Coronavirus restrictions mean job centres, libraries other places offering free internet access are closed.
An NHS Trust in the North of England is lending job-seeks laptops to aid in their search for employment.
The Individual Placement and Support (IPS) Employment Service, run by Cumbria, Northumberland, Tyne and Wear NHS Foundation Trust (CNTW), supports people who are being treated by the Trust’s Community Mental Health Teams to find, or stay in, paid work.
Modern day job-hunting required access to the internet either for applications or job interviews and Coronavirus restrictions mean job centres, libraries other places usually offering free computer are closed.
It is widely recognised by healthcare professionals that keeping your mind busy, through paid work or other endeavours, is good for mental health recovery.
Laptops will be loaned to people across North Cumbria and the North East who are receiving support from the IPS team, for around two months at a time when the person is ready to start applying and interviewing for jobs.
The project is being partly funded by the late Sir Captain Tom Moore’s fundraising efforts and team hope that 20 people per year will benefit from this pilot scheme.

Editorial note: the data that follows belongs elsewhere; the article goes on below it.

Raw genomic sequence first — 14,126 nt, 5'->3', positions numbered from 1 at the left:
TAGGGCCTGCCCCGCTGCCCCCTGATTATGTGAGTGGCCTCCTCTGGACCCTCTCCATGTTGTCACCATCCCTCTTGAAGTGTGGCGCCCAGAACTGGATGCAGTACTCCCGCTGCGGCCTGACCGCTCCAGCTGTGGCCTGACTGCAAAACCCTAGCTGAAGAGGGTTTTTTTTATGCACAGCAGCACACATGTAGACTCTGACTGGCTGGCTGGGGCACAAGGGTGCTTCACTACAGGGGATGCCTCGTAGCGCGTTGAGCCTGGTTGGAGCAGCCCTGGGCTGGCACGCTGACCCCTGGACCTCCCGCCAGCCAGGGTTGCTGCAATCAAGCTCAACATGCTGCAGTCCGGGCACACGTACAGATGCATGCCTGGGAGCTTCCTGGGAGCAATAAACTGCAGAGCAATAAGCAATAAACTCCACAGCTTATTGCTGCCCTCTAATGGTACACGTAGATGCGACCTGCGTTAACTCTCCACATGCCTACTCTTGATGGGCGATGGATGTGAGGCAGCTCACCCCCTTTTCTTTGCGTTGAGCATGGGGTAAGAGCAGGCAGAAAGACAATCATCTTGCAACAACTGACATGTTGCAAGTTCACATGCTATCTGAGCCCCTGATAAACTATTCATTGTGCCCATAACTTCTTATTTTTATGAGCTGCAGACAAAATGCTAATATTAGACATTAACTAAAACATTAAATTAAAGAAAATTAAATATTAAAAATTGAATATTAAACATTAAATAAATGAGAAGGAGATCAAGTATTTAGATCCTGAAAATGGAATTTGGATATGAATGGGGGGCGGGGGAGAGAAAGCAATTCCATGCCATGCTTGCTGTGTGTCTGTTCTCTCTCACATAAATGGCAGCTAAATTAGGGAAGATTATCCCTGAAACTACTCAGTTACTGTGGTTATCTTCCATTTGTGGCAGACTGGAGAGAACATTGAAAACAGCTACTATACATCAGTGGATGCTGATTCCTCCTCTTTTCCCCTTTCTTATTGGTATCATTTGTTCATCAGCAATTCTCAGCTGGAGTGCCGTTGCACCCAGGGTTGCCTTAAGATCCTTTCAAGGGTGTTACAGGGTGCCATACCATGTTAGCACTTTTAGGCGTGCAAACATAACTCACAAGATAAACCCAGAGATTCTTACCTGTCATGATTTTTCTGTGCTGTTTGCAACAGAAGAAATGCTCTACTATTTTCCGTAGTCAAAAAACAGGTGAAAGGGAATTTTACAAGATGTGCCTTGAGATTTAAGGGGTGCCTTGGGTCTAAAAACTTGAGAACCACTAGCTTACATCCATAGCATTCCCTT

Ending the cycle of unemployment.
The laptops are cleaned and wiped between each usage and even contain remote-assistance software so someone can help out users if they get stuck.
John Bolland, Service Lead for the Individual Placement Support (IPS) Employment Service, said: “Without a computer and internet connection at home, the practicalities of modern job-hunting are a really big roadblock to someone getting into work.
“Even when libraries and Job Centres are open, who would perform at their best conducting a video interview from a public space? Or having to make an appointment and go to a specific centre just to check your emails for news of an application?
“We hope this pilot will be a pioneering way of helping to end the cycle faced by some of the people we support, where they don’t have the money to purchase a computer or a good internet connection, but because of that they can’t get a job to get the funds they need.”
Mr Bolland continued; “Our team works hand-in-hand with the Community Mental Health Teams because good, fulfilling, paid work can be really important to improving someone’s mental health, self-esteem, and overall wellbeing.
“Studies have found that 90% of people with mental health issues would like to work, but only 7% have actually been able to secure paid employment. That’s what we are working to change.”